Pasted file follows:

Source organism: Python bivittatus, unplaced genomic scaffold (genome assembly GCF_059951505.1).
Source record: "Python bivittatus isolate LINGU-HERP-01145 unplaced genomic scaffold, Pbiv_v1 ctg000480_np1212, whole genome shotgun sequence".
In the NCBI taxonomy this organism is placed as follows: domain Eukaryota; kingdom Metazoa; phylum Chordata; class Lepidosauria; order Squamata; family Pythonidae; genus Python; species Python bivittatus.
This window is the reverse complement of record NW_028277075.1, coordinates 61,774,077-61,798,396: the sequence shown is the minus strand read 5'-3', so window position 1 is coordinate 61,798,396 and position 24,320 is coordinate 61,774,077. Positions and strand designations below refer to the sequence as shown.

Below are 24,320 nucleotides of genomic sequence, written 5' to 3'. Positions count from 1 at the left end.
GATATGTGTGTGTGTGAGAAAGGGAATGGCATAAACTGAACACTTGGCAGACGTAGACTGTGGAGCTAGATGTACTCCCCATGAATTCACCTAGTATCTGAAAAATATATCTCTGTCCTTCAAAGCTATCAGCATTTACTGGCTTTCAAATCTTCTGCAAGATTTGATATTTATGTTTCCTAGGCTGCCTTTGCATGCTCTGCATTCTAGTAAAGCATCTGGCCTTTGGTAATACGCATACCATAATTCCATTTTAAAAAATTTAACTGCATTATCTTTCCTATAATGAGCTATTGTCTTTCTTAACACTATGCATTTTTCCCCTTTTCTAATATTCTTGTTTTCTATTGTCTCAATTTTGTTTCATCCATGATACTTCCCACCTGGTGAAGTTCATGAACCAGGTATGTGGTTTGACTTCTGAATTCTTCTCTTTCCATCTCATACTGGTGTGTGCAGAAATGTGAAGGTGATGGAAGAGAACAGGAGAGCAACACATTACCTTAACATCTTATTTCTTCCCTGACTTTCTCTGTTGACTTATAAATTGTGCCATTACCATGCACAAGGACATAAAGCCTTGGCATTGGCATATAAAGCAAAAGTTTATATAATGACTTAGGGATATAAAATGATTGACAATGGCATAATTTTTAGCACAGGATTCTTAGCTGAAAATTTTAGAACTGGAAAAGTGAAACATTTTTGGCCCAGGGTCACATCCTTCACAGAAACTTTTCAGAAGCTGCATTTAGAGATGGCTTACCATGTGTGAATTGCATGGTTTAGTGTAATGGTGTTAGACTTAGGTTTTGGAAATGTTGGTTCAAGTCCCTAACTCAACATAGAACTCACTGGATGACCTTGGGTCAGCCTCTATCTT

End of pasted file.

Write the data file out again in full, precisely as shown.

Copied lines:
Source organism: Python bivittatus, unplaced genomic scaffold (genome assembly GCF_059951505.1).
Source record: "Python bivittatus isolate LINGU-HERP-01145 unplaced genomic scaffold, Pbiv_v1 ctg000480_np1212, whole genome shotgun sequence".
In the NCBI taxonomy this organism is placed as follows: domain Eukaryota; kingdom Metazoa; phylum Chordata; class Lepidosauria; order Squamata; family Pythonidae; genus Python; species Python bivittatus.
This window is the reverse complement of record NW_028277075.1, coordinates 61,774,077-61,798,396: the sequence shown is the minus strand read 5'-3', so window position 1 is coordinate 61,798,396 and position 24,320 is coordinate 61,774,077. Positions and strand designations below refer to the sequence as shown.

Below are 24,320 nucleotides of genomic sequence, written 5' to 3'. Positions count from 1 at the left end.
GATATGTGTGTGTGTGAGAAAGGGAATGGCATAAACTGAACACTTGGCAGACGTAGACTGTGGAGCTAGATGTACTCCCCATGAATTCACCTAGTATCTGAAAAATATATCTCTGTCCTTCAAAGCTATCAGCATTTACTGGCTTTCAAATCTTCTGCAAGATTTGATATTTATGTTTCCTAGGCTGCCTTTGCATGCTCTGCATTCTAGTAAAGCATCTGGCCTTTGGTAATACGCATACCATAATTCCATTTTAAAAAATTTAACTGCATTATCTTTCCTATAATGAGCTATTGTCTTTCTTAACACTATGCATTTTTCCCCTTTTCTAATATTCTTGTTTTCTATTGTCTCAATTTTGTTTCATCCATGATACTTCCCACCTGGTGAAGTTCATGAACCAGGTATGTGGTTTGACTTCTGAATTCTTCTCTTTCCATCTCATACTGGTGTGTGCAGAAATGTGAAGGTGATGGAAGAGAACAGGAGAGCAACACATTACCTTAACATCTTATTTCTTCCCTGACTTTCTCTGTTGACTTATAAATTGTGCCATTACCATGCACAAGGACATAAAGCCTTGGCATTGGCATATAAAGCAAAAGTTTATATAATGACTTAGGGATATAAAATGATTGACAATGGCATAATTTTTAGCACAGGATTCTTAGCTGAAAATTTTAGAACTGGAAAAGTGAAACATTTTTGGCCCAGGGTCACATCCTTCACAGAAACTTTTCAGAAGCTGCATTTAGAGATGGCTTACCATGTGTGAATTGCATGGTTTAGTGTAATGGTGTTAGACTTAGGTTTTGGAAATGTTGGTTCAAGTCCCTAACTCAACATAGAACTCACTGGATGACCTTGGGTCAGCCTCTATCTT